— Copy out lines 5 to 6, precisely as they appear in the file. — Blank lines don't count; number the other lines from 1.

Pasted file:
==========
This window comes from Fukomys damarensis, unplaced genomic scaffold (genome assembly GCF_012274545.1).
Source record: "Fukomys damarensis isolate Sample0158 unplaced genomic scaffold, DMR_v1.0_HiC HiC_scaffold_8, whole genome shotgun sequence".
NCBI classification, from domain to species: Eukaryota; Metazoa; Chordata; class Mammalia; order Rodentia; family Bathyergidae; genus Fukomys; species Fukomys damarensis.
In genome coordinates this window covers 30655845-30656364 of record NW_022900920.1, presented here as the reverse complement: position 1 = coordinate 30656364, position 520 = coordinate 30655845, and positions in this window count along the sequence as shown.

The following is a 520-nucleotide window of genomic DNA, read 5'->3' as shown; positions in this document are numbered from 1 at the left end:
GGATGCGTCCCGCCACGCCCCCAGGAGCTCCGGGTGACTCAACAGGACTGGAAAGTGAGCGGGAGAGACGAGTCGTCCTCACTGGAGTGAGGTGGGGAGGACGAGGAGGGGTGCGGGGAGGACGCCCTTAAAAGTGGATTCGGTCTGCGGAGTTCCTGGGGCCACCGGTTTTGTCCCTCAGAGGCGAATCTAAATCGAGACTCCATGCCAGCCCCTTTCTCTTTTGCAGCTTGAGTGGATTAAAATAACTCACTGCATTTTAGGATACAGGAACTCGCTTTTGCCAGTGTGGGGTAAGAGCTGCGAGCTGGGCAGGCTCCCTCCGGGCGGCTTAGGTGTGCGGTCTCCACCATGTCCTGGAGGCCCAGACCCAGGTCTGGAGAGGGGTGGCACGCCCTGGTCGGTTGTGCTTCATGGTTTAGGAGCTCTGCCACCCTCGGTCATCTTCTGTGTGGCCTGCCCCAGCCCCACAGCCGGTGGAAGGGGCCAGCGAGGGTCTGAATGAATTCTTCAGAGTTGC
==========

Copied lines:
The following is a 520-nucleotide window of genomic DNA, read 5'->3' as shown; positions in this document are numbered from 1 at the left end:
GGATGCGTCCCGCCACGCCCCCAGGAGCTCCGGGTGACTCAACAGGACTGGAAAGTGAGCGGGAGAGACGAGTCGTCCTCACTGGAGTGAGGTGGGGAGGACGAGGAGGGGTGCGGGGAGGACGCCCTTAAAAGTGGATTCGGTCTGCGGAGTTCCTGGGGCCACCGGTTTTGTCCCTCAGAGGCGAATCTAAATCGAGACTCCATGCCAGCCCCTTTCTCTTTTGCAGCTTGAGTGGATTAAAATAACTCACTGCATTTTAGGATACAGGAACTCGCTTTTGCCAGTGTGGGGTAAGAGCTGCGAGCTGGGCAGGCTCCCTCCGGGCGGCTTAGGTGTGCGGTCTCCACCATGTCCTGGAGGCCCAGACCCAGGTCTGGAGAGGGGTGGCACGCCCTGGTCGGTTGTGCTTCATGGTTTAGGAGCTCTGCCACCCTCGGTCATCTTCTGTGTGGCCTGCCCCAGCCCCACAGCCGGTGGAAGGGGCCAGCGAGGGTCTGAATGAATTCTTCAGAGTTGC